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Links to broadcast quality audio files and transcripts -- Dr. Scott Sandford, astrophysicist at NASA Ames Research Center, Moffett Field, Calif., was interviewed about the Stardust comet sample-return mission – humanity’s first opportunity to study the original material from which our solar system was built. Launched in 1999, the mission is flying to a rendezvous with the Wild-2 (pronounced VILD-TWO) comet in 2004 and is scheduled to return samples of cometary dust to Earth in 2006. The stardust mission is slated to be the first to return a sample from outside the Earth’s moon system. More information about the mission is on the Internet at: http://stardust.jpl.nasa.gov/

This interview was posted on the web April 28, 2003. Sandford provided these comments prior to a talk he gave about the mission at Foothill College, Los Altos Hills, Calif. on April 23.

Question8. How will you examine and analyze the returned cometary materials?

The audio recording is 1:26 minutes

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Full Transcript (below)


8. How will you examine and analyze the returned cometary materials?(1:26 minutes)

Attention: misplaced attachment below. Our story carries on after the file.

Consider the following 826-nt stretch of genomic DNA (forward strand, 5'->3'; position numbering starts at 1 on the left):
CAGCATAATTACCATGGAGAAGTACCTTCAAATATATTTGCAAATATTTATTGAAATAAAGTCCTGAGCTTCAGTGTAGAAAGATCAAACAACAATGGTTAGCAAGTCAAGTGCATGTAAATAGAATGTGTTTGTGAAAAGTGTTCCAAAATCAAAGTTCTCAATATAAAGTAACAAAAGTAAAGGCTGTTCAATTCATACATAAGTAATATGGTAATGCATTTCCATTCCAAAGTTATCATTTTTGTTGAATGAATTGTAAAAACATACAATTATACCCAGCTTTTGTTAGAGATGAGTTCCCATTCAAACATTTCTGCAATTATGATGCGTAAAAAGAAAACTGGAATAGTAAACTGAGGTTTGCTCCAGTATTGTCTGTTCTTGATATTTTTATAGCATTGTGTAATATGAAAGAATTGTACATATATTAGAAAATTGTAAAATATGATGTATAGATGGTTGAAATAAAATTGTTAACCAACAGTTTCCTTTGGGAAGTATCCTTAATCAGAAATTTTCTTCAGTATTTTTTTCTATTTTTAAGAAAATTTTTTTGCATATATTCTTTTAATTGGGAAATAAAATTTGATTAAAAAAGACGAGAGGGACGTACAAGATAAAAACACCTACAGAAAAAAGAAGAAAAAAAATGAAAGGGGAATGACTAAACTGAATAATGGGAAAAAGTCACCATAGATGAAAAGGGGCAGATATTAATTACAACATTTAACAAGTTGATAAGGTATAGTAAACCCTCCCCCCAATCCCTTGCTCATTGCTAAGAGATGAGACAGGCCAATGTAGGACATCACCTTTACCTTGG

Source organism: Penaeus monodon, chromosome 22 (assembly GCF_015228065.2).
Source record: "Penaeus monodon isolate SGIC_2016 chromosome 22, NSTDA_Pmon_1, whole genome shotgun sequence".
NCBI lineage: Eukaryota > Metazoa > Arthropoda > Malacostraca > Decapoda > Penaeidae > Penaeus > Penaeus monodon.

Dr. Scott Sandford: "Studying this kind of material – these microscopic grains – can be quite a challenge because you don’t have a lot material. It’s not like a moon rock where you’ve got a big lump, and you can poke it with a stick, and hit it with a hammer, and so on. Ah, but fortunately for the Stardust mission, techniques for looking at these tiny, tiny grains have been developed for the last 20 or 25 years as part of other scientific programs. In particular, NASA has been collecting comic dust in the upper atmosphere using high altitude aircraft since the 80s, and so, there’s a community that’s been studying those little grains for a long time. In addition, there are a lot of people who have been studying microscopic mineral grains found in meteorites which – on the basic of isotopic anomalies – we know are grains that pre-date the solar system. So, there’s a modest-sized community out there that for many years has been studying microscopic grains to understand what they can tell us about the solar system, and even what came before the solar system. These techniques are fairly varied, but they usually involve fairly sophisticated technology. But people can do electron microscopy. They use things called ion probes to measure isotopic ratios and the elements that are present in the minerals. You can umm take infrared spectra of the grains, and use that to compare to spectra taken through telescopes so you can try to compare what you have in your hands with what you see out in space. There are just a whole host of techniques that have been developed over the years, actually."

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